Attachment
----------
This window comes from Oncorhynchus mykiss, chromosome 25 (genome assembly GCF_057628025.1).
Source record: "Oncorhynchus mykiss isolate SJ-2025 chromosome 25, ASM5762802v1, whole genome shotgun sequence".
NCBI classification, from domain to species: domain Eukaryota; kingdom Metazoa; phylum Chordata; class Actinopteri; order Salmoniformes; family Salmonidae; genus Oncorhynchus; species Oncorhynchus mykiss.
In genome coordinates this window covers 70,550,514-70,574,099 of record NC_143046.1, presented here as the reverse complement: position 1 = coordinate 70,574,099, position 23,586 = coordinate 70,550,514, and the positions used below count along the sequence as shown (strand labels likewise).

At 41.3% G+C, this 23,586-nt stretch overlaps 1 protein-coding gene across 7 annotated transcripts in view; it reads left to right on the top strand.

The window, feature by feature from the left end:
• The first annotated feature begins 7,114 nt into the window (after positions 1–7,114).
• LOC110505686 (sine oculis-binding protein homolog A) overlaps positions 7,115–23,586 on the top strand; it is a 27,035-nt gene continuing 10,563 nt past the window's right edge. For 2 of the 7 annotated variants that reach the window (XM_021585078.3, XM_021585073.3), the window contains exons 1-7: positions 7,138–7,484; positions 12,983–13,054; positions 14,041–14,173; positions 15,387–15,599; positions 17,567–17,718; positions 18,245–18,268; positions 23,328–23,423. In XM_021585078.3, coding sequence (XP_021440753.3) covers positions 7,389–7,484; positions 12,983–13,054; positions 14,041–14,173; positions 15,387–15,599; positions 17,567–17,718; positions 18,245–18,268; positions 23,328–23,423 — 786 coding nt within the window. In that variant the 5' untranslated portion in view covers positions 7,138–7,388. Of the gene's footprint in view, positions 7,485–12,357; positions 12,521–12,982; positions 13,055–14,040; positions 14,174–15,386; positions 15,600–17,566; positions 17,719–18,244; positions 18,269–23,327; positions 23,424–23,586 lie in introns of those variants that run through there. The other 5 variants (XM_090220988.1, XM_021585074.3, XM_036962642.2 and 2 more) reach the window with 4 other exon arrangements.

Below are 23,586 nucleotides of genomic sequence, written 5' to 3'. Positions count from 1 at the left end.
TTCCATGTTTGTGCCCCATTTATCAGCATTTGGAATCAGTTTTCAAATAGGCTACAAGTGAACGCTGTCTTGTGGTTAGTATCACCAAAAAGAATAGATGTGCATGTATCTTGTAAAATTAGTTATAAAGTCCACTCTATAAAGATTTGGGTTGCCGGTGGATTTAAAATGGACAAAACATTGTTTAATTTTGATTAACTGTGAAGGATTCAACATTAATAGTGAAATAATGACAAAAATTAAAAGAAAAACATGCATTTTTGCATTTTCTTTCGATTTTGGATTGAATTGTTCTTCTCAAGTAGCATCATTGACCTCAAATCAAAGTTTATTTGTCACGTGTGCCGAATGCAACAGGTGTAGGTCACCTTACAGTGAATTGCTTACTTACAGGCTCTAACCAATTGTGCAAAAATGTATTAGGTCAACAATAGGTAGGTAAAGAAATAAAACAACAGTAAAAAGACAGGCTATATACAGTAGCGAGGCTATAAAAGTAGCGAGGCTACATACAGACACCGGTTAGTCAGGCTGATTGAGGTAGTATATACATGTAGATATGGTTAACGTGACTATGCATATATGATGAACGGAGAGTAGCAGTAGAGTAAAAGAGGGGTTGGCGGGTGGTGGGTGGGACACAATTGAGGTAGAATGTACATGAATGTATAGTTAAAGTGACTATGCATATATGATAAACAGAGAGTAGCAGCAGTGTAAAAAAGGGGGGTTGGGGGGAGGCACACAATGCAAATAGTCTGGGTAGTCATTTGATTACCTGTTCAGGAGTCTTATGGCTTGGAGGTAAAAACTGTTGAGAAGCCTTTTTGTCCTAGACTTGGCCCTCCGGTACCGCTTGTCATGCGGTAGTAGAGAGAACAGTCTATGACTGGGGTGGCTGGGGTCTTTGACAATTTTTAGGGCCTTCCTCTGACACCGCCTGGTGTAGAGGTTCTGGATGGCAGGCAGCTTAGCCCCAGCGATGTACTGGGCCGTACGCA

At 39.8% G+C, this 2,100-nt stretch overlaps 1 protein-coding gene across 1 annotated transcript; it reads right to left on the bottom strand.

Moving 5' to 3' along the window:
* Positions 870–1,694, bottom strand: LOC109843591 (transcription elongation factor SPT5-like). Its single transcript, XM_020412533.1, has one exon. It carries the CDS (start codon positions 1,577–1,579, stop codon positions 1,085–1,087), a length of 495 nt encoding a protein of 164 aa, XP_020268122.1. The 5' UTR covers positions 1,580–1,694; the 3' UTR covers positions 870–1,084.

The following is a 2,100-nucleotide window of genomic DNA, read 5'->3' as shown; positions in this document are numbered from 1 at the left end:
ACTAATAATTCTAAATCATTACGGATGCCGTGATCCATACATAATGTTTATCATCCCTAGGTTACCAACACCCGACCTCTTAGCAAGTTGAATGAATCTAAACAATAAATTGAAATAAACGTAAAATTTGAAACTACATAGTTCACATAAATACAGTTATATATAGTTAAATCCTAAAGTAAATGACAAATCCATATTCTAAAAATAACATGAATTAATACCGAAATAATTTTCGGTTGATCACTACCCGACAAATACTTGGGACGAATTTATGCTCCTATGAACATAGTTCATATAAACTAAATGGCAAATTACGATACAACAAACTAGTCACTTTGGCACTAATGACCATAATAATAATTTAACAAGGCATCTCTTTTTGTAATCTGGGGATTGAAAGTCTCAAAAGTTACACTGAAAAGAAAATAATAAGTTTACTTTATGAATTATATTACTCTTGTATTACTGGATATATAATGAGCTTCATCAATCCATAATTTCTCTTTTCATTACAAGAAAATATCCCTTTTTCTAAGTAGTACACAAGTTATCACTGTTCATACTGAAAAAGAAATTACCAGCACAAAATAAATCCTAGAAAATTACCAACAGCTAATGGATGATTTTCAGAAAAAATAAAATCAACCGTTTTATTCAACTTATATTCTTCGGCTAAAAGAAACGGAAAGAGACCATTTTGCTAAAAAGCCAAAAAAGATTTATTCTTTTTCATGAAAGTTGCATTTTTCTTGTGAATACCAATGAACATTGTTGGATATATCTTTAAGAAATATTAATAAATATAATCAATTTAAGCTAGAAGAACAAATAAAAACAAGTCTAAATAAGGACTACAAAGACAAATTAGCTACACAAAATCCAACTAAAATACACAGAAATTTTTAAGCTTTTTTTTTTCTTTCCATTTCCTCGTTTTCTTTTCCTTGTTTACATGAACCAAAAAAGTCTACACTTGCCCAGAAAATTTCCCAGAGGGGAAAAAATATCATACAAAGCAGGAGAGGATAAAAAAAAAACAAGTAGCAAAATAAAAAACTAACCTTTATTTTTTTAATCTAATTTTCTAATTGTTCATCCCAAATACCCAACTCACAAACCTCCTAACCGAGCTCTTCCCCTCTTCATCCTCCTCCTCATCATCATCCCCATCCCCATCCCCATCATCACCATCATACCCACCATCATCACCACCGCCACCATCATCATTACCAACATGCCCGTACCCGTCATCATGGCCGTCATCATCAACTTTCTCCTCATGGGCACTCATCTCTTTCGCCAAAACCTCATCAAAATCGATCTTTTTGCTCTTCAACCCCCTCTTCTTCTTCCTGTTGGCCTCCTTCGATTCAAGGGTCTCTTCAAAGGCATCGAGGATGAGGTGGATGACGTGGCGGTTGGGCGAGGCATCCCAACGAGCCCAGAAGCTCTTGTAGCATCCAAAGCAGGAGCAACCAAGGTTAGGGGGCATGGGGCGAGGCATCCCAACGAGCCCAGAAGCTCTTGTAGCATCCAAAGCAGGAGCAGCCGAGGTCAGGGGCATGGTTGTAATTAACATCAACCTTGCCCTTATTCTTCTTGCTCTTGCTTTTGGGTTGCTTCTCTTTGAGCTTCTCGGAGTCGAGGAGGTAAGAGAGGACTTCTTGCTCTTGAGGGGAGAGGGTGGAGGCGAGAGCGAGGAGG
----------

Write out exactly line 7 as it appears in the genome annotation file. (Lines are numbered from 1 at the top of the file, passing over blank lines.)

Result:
• The first annotated feature begins 7,114 nt into the window (after positions 1–7,114).